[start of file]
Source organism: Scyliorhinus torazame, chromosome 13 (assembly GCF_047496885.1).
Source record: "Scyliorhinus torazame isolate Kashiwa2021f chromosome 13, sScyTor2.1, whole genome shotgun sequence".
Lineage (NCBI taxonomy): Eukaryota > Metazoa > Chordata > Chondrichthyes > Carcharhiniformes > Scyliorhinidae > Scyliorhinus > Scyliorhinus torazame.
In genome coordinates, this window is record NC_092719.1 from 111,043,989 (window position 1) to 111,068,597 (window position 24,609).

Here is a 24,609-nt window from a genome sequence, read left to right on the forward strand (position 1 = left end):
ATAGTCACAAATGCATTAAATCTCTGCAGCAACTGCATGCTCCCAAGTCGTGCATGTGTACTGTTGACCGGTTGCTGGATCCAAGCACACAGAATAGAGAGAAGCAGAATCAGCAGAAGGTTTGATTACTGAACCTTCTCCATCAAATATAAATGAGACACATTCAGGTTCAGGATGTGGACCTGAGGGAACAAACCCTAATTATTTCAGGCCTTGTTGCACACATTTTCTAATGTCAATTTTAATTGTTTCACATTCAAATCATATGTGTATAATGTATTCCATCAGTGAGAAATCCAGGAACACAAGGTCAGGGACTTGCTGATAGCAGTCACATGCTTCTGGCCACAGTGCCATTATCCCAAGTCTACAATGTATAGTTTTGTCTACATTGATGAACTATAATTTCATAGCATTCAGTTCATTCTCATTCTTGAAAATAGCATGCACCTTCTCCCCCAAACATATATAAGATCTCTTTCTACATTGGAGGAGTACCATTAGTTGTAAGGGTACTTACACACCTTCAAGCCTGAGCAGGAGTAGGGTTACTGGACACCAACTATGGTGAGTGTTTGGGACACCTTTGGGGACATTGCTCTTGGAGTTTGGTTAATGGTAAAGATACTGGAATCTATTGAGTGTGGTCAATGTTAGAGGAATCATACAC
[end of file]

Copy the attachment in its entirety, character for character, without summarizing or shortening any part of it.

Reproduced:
Source organism: Scyliorhinus torazame, chromosome 13 (assembly GCF_047496885.1).
Source record: "Scyliorhinus torazame isolate Kashiwa2021f chromosome 13, sScyTor2.1, whole genome shotgun sequence".
Lineage (NCBI taxonomy): Eukaryota > Metazoa > Chordata > Chondrichthyes > Carcharhiniformes > Scyliorhinidae > Scyliorhinus > Scyliorhinus torazame.
In genome coordinates, this window is record NC_092719.1 from 111,043,989 (window position 1) to 111,068,597 (window position 24,609).

Here is a 24,609-nt window from a genome sequence, read left to right on the forward strand (position 1 = left end):
ATAGTCACAAATGCATTAAATCTCTGCAGCAACTGCATGCTCCCAAGTCGTGCATGTGTACTGTTGACCGGTTGCTGGATCCAAGCACACAGAATAGAGAGAAGCAGAATCAGCAGAAGGTTTGATTACTGAACCTTCTCCATCAAATATAAATGAGACACATTCAGGTTCAGGATGTGGACCTGAGGGAACAAACCCTAATTATTTCAGGCCTTGTTGCACACATTTTCTAATGTCAATTTTAATTGTTTCACATTCAAATCATATGTGTATAATGTATTCCATCAGTGAGAAATCCAGGAACACAAGGTCAGGGACTTGCTGATAGCAGTCACATGCTTCTGGCCACAGTGCCATTATCCCAAGTCTACAATGTATAGTTTTGTCTACATTGATGAACTATAATTTCATAGCATTCAGTTCATTCTCATTCTTGAAAATAGCATGCACCTTCTCCCCCAAACATATATAAGATCTCTTTCTACATTGGAGGAGTACCATTAGTTGTAAGGGTACTTACACACCTTCAAGCCTGAGCAGGAGTAGGGTTACTGGACACCAACTATGGTGAGTGTTTGGGACACCTTTGGGGACATTGCTCTTGGAGTTTGGTTAATGGTAAAGATACTGGAATCTATTGAGTGTGGTCAATGTTAGAGGAATCATACAC